- if there is a swimming pool, let it run on the heat pump and try to keep the temperature at 24-28 degrees Celsius (having a pool cover will also reduce energy costs)
Here’s another contributor to a net zero home that should be installed in consultation with an electrical designer. Simply buying and installing 5 kilowatt solar panels is not the right thing to do. If you do manage to install it on the correct location of the roof, you may get decent output. However, the solar output may be reduced due to neighbouring shades, and you do need to think about what capacity of solar you can install. 10 kilowatt capacity is now a much better option than 5 kilowatts in a new home. But PV systems can be designed to be battery ready for future application.
To mitigate any remaining carbon footprint that cannot easily be brought down, carbon offsetting may be the right way to go – but keep in mind that that is always the last resort.
A carbon offset – the reduction or removal of greenhouse gas emissions made in order to compensate for emissions made elsewhere – should never be relied upon to reach net zero.
But once you’ve done a combination of all these tactics to reach a net zero home, carbon offsets can be the way to get over the line.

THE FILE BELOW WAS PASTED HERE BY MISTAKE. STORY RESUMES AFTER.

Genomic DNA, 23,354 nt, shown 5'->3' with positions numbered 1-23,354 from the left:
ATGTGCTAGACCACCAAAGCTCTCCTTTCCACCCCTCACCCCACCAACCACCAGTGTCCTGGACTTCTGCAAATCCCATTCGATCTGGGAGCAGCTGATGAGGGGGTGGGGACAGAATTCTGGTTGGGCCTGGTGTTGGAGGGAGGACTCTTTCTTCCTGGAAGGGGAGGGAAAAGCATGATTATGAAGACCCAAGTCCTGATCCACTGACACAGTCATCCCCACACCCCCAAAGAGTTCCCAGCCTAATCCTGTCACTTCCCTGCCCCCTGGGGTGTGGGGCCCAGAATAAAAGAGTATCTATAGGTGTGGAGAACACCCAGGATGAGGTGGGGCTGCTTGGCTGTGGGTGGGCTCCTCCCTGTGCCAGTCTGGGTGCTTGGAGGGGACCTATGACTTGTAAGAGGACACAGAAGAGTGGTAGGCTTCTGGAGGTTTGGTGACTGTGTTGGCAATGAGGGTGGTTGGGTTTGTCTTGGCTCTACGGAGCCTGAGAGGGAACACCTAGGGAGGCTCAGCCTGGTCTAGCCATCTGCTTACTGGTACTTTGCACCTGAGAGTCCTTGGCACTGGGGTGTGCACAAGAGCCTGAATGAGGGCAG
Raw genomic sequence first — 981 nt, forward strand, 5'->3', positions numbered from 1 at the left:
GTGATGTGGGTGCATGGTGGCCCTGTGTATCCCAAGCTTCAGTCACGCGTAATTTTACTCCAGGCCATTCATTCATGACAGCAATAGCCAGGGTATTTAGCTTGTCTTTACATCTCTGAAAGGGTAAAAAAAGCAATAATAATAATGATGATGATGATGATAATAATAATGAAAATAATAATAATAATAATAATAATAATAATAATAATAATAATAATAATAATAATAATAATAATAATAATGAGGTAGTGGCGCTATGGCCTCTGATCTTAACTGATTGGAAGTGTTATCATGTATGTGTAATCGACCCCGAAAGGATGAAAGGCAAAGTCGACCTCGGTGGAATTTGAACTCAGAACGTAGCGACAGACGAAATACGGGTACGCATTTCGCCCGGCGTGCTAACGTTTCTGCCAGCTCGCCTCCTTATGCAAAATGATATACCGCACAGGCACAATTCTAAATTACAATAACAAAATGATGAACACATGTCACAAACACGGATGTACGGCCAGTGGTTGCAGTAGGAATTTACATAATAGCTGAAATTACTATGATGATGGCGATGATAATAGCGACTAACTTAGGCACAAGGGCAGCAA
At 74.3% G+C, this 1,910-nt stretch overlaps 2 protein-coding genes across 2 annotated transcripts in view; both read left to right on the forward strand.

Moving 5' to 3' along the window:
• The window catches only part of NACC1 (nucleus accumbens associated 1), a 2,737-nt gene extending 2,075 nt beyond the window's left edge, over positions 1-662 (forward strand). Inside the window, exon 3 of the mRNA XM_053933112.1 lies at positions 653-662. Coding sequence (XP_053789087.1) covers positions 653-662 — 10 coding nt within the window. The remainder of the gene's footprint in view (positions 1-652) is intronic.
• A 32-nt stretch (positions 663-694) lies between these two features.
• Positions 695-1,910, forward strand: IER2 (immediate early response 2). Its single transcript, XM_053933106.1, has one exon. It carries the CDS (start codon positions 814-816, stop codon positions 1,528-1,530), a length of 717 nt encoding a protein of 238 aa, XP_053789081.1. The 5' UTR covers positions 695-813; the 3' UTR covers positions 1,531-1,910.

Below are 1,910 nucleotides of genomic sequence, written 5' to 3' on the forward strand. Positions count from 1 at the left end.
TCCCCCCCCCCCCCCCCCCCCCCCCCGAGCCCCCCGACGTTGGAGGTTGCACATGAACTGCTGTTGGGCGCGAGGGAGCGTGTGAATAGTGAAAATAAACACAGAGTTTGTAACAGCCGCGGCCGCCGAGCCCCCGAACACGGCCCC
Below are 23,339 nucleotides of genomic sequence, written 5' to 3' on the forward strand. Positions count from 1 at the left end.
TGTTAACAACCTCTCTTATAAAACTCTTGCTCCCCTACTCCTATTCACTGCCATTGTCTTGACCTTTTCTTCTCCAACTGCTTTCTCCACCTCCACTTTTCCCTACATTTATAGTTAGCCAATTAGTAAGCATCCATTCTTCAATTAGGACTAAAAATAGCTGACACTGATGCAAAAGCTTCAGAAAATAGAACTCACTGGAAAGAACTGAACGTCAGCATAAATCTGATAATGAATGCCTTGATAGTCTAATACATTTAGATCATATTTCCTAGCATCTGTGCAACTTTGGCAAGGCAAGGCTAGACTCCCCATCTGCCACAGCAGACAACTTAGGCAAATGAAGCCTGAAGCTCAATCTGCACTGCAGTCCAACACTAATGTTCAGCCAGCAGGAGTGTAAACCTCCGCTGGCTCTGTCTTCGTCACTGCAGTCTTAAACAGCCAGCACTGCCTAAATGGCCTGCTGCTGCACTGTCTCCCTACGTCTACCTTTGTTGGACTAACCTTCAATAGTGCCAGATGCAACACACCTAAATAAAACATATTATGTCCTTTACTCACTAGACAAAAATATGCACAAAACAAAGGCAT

For example, say your home consumes 40 kilowatt hours of energy per year. 35 kilowatt hours can be covered by solar. But the remaining 5 kilowatt hours of energy can be offset by 2 cents a kilogram ($125 a year) for tree planting or any other carbon offset project.
How much does it cost to build a net zero home?
It will cost a bit more to build a net zero home than a house without net zero.
My research and the research of others highlighted that the cost will be 1-10 per cent higher than the usual capital cost.
You must be extra careful after creating your building specification document, and quotes should be taken from several builders. It is recommended to review the building contract very well with the opinion of an experienced builder who already has experience building net zero or Green Star homes, along with the opinion of the designer.
Why should I build a net zero home?
If you can build a net zero home, it will have less operational energy cost, less carbon emission, and less carbon offset compared to a standard home. A net zero home will have excellent market value and you will be able to sell it at a right price in the market.
To build a Green Star home, you will have to achieve Green Building Certification from the Green Building Council of Australia (GBCA). You will have to achieve the Zero Energy Certification for energy under the Living Building Challenge (LBC) to be net zero. For zero carbon certification under LBC, both the energy and carbon requirements need to be met, involving a comprehensive Life Cycle Analysis (LCA).
If you are planning to build a net zero home on your own, have patience and consider the project for 12-18 months. Consult with an experienced and qualified sustainability consultant for net zero options.
Are you on the right track for making your home healthy, resilient and net zero?
– Mahmudul Hasan, sustainability professional for the built environment
The views presented in this article are the author’s own.